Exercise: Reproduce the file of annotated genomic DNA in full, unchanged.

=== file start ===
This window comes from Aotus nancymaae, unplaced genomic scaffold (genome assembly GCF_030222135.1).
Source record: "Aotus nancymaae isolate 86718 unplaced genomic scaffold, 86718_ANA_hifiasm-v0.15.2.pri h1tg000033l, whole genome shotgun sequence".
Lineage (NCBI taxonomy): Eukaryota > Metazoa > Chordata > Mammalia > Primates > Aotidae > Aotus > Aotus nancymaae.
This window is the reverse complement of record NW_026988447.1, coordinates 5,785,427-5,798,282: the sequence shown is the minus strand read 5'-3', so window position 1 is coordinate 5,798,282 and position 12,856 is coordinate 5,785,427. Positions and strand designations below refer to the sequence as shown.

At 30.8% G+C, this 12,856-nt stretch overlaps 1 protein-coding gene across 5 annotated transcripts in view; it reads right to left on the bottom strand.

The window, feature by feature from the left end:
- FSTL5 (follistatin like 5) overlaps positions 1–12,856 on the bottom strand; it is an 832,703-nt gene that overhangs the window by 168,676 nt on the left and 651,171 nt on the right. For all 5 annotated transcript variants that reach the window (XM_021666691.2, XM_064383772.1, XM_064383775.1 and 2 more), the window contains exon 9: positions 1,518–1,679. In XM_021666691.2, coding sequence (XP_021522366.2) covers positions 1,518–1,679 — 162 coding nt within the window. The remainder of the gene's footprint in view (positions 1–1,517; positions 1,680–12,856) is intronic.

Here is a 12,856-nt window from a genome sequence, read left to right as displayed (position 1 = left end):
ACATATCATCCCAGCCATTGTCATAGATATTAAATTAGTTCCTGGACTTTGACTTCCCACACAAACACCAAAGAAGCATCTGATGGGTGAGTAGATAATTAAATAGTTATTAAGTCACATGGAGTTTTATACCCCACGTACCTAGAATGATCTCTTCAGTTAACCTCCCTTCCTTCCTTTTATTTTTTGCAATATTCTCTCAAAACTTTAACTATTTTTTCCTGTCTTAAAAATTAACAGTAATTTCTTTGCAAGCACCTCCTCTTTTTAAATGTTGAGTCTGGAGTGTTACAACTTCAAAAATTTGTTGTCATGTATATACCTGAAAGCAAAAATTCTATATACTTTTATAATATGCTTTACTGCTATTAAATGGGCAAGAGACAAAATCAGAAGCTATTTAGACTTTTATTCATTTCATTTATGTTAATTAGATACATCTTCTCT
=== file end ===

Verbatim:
This window comes from Aotus nancymaae, unplaced genomic scaffold (genome assembly GCF_030222135.1).
Source record: "Aotus nancymaae isolate 86718 unplaced genomic scaffold, 86718_ANA_hifiasm-v0.15.2.pri h1tg000033l, whole genome shotgun sequence".
Lineage (NCBI taxonomy): Eukaryota > Metazoa > Chordata > Mammalia > Primates > Aotidae > Aotus > Aotus nancymaae.
This window is the reverse complement of record NW_026988447.1, coordinates 5,785,427-5,798,282: the sequence shown is the minus strand read 5'-3', so window position 1 is coordinate 5,798,282 and position 12,856 is coordinate 5,785,427. Positions and strand designations below refer to the sequence as shown.

At 30.8% G+C, this 12,856-nt stretch overlaps 1 protein-coding gene across 5 annotated transcripts in view; it reads right to left on the bottom strand.

The window, feature by feature from the left end:
- FSTL5 (follistatin like 5) overlaps positions 1–12,856 on the bottom strand; it is an 832,703-nt gene that overhangs the window by 168,676 nt on the left and 651,171 nt on the right. For all 5 annotated transcript variants that reach the window (XM_021666691.2, XM_064383772.1, XM_064383775.1 and 2 more), the window contains exon 9: positions 1,518–1,679. In XM_021666691.2, coding sequence (XP_021522366.2) covers positions 1,518–1,679 — 162 coding nt within the window. The remainder of the gene's footprint in view (positions 1–1,517; positions 1,680–12,856) is intronic.

Here is a 12,856-nt window from a genome sequence, read left to right as displayed (position 1 = left end):
ACATATCATCCCAGCCATTGTCATAGATATTAAATTAGTTCCTGGACTTTGACTTCCCACACAAACACCAAAGAAGCATCTGATGGGTGAGTAGATAATTAAATAGTTATTAAGTCACATGGAGTTTTATACCCCACGTACCTAGAATGATCTCTTCAGTTAACCTCCCTTCCTTCCTTTTATTTTTTGCAATATTCTCTCAAAACTTTAACTATTTTTTCCTGTCTTAAAAATTAACAGTAATTTCTTTGCAAGCACCTCCTCTTTTTAAATGTTGAGTCTGGAGTGTTACAACTTCAAAAATTTGTTGTCATGTATATACCTGAAAGCAAAAATTCTATATACTTTTATAATATGCTTTACTGCTATTAAATGGGCAAGAGACAAAATCAGAAGCTATTTAGACTTTTATTCATTTCATTTATGTTAATTAGATACATCTTCTCT